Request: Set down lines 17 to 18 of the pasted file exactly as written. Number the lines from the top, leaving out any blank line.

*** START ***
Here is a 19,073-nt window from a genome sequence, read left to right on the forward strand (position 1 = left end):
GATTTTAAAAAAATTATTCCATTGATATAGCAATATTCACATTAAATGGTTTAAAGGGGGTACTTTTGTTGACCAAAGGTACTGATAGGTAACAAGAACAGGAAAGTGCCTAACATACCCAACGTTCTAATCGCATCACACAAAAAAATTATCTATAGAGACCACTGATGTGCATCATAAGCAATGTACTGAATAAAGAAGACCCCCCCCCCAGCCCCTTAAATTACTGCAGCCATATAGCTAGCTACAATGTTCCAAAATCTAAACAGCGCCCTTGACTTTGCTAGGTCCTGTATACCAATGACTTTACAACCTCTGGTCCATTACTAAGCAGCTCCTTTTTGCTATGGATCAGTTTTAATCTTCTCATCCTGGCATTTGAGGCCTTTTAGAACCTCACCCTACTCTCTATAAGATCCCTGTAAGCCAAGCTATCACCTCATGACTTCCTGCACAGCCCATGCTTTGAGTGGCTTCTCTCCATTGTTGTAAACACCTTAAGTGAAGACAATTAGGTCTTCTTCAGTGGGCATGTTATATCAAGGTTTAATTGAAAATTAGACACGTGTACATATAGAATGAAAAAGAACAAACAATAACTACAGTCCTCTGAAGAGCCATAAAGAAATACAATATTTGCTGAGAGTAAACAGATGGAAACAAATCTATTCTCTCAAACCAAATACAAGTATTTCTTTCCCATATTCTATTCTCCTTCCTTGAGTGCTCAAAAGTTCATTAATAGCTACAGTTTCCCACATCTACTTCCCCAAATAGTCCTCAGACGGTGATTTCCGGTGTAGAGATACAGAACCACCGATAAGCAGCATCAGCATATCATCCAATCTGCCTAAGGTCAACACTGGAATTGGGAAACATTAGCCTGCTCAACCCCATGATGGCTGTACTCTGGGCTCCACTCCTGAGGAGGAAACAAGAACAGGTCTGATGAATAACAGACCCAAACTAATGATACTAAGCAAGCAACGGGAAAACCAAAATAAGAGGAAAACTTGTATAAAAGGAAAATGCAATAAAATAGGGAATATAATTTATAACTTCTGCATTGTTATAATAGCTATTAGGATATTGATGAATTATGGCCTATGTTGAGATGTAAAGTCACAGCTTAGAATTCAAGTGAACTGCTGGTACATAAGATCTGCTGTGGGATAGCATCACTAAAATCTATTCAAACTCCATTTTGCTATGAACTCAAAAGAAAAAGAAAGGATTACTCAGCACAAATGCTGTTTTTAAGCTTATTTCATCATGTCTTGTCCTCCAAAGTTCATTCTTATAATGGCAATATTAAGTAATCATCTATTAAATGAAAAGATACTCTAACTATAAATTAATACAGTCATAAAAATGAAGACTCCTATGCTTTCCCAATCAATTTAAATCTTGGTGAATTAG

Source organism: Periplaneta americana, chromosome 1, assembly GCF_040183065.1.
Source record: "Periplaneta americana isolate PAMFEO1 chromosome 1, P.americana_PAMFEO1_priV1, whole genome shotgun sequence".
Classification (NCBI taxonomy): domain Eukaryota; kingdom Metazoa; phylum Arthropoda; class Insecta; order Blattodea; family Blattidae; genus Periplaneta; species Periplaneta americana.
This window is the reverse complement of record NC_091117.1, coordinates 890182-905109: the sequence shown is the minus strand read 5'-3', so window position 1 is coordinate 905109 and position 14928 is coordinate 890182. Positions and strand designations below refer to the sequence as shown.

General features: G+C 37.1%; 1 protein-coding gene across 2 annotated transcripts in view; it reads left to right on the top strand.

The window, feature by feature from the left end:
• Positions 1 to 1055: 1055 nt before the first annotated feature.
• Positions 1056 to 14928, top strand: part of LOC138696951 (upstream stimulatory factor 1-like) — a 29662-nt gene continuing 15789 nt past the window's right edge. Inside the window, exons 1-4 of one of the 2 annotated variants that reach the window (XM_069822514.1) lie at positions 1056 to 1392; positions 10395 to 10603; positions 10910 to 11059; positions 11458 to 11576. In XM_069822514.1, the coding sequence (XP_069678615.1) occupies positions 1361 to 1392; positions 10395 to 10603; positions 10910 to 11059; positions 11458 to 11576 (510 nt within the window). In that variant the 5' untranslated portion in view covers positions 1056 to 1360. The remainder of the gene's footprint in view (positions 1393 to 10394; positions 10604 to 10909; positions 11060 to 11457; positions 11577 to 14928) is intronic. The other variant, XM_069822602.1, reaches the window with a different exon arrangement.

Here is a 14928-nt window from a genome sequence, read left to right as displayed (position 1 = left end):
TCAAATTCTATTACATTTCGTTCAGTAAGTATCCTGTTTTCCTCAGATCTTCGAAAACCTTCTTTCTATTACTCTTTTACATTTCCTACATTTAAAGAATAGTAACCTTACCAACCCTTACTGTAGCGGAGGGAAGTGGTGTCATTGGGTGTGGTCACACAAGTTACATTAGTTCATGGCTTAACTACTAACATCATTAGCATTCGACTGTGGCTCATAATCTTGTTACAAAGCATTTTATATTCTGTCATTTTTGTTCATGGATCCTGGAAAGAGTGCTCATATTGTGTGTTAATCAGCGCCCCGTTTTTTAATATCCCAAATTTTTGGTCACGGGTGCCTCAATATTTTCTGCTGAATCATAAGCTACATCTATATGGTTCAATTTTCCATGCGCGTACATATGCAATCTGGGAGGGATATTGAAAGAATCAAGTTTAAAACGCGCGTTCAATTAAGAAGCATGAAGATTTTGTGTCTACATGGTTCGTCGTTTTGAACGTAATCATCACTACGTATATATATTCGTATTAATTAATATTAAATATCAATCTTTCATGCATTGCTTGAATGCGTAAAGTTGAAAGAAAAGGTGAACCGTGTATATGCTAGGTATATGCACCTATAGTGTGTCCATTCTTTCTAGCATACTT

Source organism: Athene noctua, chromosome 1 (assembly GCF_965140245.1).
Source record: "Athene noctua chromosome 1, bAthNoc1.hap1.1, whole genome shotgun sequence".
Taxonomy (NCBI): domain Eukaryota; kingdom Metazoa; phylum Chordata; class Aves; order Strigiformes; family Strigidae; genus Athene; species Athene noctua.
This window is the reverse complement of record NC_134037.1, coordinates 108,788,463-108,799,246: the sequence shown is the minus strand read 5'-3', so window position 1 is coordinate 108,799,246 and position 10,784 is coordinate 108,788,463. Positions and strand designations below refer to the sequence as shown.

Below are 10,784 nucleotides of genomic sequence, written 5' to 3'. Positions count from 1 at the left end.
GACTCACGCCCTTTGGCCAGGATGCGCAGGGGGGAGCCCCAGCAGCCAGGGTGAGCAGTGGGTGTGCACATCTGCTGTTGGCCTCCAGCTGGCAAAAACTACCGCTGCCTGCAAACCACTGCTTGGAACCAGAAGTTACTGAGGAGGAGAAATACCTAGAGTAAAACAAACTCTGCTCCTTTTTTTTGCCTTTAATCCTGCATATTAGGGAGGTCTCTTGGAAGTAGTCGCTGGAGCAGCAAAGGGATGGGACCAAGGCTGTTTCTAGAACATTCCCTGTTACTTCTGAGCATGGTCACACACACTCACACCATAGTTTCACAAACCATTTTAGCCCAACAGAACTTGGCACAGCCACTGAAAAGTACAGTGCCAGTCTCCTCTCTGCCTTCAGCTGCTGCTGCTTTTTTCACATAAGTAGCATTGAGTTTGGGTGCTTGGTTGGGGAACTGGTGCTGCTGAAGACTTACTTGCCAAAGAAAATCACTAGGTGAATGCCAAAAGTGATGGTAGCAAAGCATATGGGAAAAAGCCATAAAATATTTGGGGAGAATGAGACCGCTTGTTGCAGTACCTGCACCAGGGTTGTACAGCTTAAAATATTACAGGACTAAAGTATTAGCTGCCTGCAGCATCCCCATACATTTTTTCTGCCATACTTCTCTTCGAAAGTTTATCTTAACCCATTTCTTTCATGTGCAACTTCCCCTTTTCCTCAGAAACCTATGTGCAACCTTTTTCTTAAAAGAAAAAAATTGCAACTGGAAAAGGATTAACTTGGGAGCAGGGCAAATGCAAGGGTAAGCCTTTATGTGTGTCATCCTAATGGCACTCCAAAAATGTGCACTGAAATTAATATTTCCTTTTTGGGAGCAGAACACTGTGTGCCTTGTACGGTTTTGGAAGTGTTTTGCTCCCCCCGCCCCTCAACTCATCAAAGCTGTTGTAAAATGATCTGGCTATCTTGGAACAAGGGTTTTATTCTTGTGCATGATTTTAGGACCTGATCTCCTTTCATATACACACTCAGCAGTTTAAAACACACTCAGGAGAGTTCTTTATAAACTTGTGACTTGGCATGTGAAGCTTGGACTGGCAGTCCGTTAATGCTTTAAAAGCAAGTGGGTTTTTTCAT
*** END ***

Below are 10,784 nucleotides of genomic sequence, written 5' to 3'. Positions count from 1 at the left end.
GACTCACGCCCTTTGGCCAGGATGCGCAGGGGGGAGCCCCAGCAGCCAGGGTGAGCAGTGGGTGTGCACATCTGCTGTTGGCCTCCAGCTGGCAAAAACTACCGCTGCCTGCAAACCACTGCTTGGAACCAGAAGTTACTGAGGAGGAGAAATACCTAGAGTAAAACAAACTCTGCTCCTTTTTTTTGCCTTTAATCCTGCATATTAGGGAGGTCTCTTGGAAGTAGTCGCTGGAGCAGCAAAGGGATGGGACCAAGGCTGTTTCTAGAACATTCCCTGTTACTTCTGAGCATGGTCACACACACTCACACCATAGTTTCACAAACCATTTTAGCCCAACAGAACTTGGCACAGCCACTGAAAAGTACAGTGCCAGTCTCCTCTCTGCCTTCAGCTGCTGCTGCTTTTTTCACATAAGTAGCATTGAGTTTGGGTGCTTGGTTGGGGAACTGGTGCTGCTGAAGACTTACTTGCCAAAGAAAATCACTAGGTGAATGCCAAAAGTGATGGTAGCAAAGCATATGGGAAAAAGCCATAAAATATTTGGGGAGAATGAGACCGCTTGTTGCAGTACCTGCACCAGGGTTGTACAGCTTAAAATATTACAGGACTAAAGTATTAGCTGCCTGCAGCATCCCCATACATTTTTTCTGCCATACTTCTCTTCGAAAGTTTATCTTAACCCATTTCTTTCATGTGCAACTTCCCCTTTTCCTCAGAAACCTATGTGCAACCTTTTTCTTAAAAGAAAAAAATTGCAACTGGAAAAGGATTAACTTGGGAGCAGGGCAAATGCAAGGGTAAGCCTTTATGTGTGTCATCCTAATGGCACTCCAAAAATGTGCACTGAAATTAATATTTCCTTTTTGGGAGCAGAACACTGTGTGCCTTGTACGGTTTTGGAAGTGTTTTGCTCCCCCCGCCCCTCAACTCATCAAAGCTGTTGTAAAATGATCTGGCTATCTTGGAACAAGGGTTTTATTCTTGTGCATGATTTTAGGACCTGATCTCCTTTCATATACACACTCAGCAGTTTAAAACACACTCAGGAGAGTTCTTTATAAACTTGTGACTTGGCATGTGAAGCTTGGACTGGCAGTCCGTTAATGCTTTAAAAGCAAGTGGGTTTTTTCAT